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Walt Crosby played two positions--center and treasurer--when MIT returned to the gridiron with a club football team in 1978, re-establishing a tradition that dates back to the 19th century.
Crosby was among about 75 former players introduced at halftime of last Saturday's Homecoming game against Curry College in ceremonies to celebrate the 25th anniversary of the modern era of MIT football. The team has compiled an 84-117-1 record during that period.
On the field, Crosby (S.B. 1981) recalled being flanked by guards who were both Ph.D. candidates. "How many centers get to do that?" he wondered.
As the team's treasurer, he was in charge of finances. "We refereed intramural games, painted the hurdles and did just about anything to raise money," said Crosby, a management major who is now executive vice president of Terabase Inc. in Danvers. They also sold hot dogs, hamburgers and soda at the dedication of Steinbrenner Field.
The modern era began when members of several fraternities who had competed in intramurals called for an intercollegiate football program. Among them were Sigma Alpha Epsilon members Bruce Wrobel, who still holds two Institute career passing records, and Gary Spletter. Both were elected co-captains, and both received the S.B. in 1979.
With strong support from Assistant Athletic Director Jack Barry, the athletic board and Director of Athletics Ross H. (Jim) Smith agreed to study the financial impact of the program for one year. The Dean for Student Affairs Office provided $5,000. Barry made sure there was a steady flow of projects to raise additional funds.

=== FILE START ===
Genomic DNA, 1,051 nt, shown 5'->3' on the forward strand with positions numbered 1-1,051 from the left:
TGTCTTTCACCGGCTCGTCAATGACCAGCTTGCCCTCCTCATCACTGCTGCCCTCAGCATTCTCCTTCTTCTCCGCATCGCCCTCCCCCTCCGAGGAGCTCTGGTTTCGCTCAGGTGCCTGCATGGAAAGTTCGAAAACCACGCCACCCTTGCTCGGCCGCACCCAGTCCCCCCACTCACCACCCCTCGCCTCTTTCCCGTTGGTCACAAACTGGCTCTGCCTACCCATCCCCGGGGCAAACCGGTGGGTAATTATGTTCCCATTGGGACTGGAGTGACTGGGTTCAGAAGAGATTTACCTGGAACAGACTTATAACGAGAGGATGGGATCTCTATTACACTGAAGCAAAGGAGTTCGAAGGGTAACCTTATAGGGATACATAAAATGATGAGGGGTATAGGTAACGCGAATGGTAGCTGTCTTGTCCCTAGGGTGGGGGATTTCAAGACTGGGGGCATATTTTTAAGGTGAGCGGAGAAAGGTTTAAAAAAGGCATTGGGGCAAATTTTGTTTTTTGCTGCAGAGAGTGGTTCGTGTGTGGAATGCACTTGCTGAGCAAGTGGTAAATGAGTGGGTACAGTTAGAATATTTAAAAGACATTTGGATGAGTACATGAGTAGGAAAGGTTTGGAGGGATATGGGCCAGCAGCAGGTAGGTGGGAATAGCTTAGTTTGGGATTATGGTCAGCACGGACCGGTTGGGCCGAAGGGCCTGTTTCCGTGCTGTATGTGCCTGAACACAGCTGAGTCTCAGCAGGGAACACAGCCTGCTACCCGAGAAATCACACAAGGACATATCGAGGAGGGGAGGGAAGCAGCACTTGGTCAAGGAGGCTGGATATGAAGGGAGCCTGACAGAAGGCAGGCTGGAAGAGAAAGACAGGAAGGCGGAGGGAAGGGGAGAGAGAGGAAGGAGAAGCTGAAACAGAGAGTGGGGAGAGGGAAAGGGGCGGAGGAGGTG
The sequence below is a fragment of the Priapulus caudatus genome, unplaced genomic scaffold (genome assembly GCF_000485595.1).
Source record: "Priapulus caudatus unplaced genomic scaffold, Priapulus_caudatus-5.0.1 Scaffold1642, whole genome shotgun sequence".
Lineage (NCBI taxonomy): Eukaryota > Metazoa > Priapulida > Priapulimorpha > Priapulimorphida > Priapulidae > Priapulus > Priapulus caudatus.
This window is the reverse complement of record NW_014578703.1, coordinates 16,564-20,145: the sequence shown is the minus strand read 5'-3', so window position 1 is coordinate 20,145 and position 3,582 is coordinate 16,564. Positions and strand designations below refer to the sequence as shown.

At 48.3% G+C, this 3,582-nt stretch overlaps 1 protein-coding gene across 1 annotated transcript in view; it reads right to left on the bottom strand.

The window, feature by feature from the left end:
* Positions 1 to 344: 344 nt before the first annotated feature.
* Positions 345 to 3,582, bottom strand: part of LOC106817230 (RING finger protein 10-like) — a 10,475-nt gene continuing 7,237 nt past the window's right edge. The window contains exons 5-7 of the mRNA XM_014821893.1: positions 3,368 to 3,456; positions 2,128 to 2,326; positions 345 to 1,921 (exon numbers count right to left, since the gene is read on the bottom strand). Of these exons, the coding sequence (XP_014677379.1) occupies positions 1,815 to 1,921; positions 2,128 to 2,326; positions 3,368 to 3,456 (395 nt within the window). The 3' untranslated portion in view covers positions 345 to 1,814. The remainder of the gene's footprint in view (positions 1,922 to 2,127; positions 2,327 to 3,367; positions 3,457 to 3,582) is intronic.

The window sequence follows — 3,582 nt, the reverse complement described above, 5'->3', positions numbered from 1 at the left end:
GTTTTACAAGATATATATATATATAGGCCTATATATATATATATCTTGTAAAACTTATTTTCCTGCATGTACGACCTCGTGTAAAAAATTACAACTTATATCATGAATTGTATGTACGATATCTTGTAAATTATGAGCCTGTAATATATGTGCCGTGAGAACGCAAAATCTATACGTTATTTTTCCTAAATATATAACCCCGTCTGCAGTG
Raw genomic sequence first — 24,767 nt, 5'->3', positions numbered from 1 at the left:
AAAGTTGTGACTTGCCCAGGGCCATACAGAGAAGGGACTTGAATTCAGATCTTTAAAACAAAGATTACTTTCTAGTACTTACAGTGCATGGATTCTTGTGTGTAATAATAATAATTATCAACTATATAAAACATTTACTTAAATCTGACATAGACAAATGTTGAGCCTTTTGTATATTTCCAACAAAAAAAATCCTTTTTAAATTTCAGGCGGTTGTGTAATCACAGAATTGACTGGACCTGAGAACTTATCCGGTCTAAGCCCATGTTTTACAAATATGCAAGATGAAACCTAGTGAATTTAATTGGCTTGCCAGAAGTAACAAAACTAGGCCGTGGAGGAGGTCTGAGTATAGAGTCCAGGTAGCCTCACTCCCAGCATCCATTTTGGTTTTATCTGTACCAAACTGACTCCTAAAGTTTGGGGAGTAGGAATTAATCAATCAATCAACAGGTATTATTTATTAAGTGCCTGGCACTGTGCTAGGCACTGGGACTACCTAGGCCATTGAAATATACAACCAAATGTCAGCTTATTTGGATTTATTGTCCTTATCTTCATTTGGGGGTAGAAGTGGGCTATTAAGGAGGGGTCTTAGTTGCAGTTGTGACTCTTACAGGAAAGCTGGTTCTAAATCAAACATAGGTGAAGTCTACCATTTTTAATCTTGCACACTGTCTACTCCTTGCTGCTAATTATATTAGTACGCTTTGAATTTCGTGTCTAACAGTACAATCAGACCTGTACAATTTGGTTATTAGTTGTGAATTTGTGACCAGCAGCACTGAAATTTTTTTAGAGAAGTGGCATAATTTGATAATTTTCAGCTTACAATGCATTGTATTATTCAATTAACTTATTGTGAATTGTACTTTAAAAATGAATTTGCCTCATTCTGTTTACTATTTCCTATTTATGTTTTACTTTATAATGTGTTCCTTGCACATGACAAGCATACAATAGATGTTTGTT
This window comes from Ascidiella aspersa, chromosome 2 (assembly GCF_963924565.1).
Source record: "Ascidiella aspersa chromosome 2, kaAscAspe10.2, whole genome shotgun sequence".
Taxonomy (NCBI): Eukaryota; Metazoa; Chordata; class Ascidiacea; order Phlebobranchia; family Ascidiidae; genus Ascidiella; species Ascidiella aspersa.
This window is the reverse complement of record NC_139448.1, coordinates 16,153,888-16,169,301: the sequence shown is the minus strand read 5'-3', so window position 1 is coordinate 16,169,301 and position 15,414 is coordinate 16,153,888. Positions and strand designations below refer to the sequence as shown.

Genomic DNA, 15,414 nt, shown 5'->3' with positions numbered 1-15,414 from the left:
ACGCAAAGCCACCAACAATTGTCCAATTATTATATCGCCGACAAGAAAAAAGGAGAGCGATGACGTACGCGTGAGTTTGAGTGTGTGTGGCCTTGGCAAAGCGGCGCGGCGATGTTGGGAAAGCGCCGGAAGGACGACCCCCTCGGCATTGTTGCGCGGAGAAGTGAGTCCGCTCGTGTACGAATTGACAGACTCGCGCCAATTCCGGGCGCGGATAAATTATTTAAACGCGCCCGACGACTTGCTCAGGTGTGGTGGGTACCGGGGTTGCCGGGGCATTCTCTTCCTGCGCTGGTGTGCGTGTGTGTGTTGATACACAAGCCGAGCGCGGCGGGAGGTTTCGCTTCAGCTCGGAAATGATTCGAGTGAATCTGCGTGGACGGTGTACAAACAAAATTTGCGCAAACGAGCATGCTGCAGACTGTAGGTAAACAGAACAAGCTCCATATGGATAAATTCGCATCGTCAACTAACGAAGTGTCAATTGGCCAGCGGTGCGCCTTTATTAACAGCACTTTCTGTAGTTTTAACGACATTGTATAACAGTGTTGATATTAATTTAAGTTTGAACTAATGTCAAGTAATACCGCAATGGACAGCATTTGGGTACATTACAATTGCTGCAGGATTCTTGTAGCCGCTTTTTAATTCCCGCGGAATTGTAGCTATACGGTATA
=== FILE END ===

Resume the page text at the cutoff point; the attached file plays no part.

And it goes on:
The budget was barely enough to buy new uniforms and equipment. Serendipitously, the Rochester Institute of Technology had dropped the sport and theirs were available. Crosby, a transfer student from RIT, struck a deal: $2,000 for everything. Wrobel collected the money from fraternity members and drove to Rochester with a rented truck to collect the equipment. MIT wore white and orange uniforms that season.
The players organized and ran the operation, arranging the schedule, forming the team and hiring the coaches. "If we had played by the rules," Crosby said, "we never could have done it."
Halfway through the first season, it became obvious that the team would need a new coach due to the demands on Ted Rose's time from his sporting goods business. Jack Barry proposed that the team consider Dwight Smith as the head coach, and the team was enthusiastic at the prospect. The change became official the next year, and Smith has been the head coach ever since.
The team had a 0-6 record that first year, but the players considered it worthwhile. "Mostly, academics didn't suffer, although I had a spectacularly bad semester," Crosby recalled. "Injuries were few and we stuck together. That was a successful season for us." Many players returned for the next year, including Crosby. "It was the only sport I was ever any good at," he said.
The highlight of the season was the only home game, which attracted a crowd of 2,000. "It was sort of an event," Crosby said, noting that the Ugliest Man on Campus contest was held that day, with the winner named Homecoming King. "It was a beautiful day and everyone wanted to see if we could really play." Siena College defeated the Engineers, 30-14.
Another high point occurred during a three-way preseason scrimmage with Hudson Valley Community College and Siena. The MIT players were unaware that Hudson Valley had been the junior college champions the previous year.
"They were huge," said Crosby, who is six feet tall and weighed 250 pounds in those days. "We had never seen people that big before." Unintimidated, the MIT players took command with their physical play. "They didn't want to play a third round," he said with pride.
All former players were invited to the Homecoming activities, which were to include an alumni touch football game on Jack Barry Field. A pre-game barbecue, halftime ceremonies, and a reception in the Zesiger Sports and Fitness Center following the game were also scheduled. MIT lost the Homecoming game to Curry College, 31-8.
MIT Football: the modern era (through Oct. 5, 2002)
NCAA Division III:
Eastern Club Football Conf.:
New England Football Conf.:
Division III All-Americans:
Darcy Prather, 1991
Brad Gray, 1998
Brad Gray, 1998
NCAA Postgraduate Fellows:
National Football Foundation Hall of Fame Scholars: